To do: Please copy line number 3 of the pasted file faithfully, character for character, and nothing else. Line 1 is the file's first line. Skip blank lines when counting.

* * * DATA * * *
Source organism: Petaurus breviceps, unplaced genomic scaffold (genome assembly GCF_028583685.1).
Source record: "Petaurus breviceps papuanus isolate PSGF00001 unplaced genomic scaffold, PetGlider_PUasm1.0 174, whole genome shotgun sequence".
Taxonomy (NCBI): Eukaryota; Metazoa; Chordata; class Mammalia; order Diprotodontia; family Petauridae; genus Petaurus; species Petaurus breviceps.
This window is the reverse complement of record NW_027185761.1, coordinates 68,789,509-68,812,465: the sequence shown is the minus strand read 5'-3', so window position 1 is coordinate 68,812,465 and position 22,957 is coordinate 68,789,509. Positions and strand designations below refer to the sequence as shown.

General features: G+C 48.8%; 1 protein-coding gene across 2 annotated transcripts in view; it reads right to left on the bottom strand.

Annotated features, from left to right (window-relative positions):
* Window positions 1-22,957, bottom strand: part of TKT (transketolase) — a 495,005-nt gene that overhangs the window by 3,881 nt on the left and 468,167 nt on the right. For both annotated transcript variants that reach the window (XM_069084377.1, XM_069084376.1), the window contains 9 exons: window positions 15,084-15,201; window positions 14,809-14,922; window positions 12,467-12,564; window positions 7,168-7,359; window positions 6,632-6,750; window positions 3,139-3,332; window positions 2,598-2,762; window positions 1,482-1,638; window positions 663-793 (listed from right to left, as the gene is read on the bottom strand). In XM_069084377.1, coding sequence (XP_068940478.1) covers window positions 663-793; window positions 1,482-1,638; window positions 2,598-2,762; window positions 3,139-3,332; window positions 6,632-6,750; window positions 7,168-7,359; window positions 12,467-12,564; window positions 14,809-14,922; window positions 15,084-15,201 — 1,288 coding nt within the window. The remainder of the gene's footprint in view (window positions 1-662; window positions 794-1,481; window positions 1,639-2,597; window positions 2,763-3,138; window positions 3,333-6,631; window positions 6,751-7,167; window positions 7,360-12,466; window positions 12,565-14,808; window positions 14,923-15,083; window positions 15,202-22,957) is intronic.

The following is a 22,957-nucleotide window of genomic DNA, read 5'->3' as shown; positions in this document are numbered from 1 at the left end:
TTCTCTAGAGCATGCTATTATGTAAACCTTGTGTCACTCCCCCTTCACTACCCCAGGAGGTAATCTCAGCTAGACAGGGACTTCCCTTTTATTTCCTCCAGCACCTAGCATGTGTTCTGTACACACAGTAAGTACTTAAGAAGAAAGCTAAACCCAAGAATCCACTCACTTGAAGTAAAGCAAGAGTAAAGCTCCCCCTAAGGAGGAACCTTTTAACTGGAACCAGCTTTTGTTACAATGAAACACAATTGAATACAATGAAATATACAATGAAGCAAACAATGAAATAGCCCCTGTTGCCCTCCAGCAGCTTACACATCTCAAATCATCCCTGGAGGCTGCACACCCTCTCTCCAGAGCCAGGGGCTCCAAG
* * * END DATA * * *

Taxonomy (NCBI): Eukaryota; Metazoa; Chordata; class Mammalia; order Diprotodontia; family Petauridae; genus Petaurus; species Petaurus breviceps.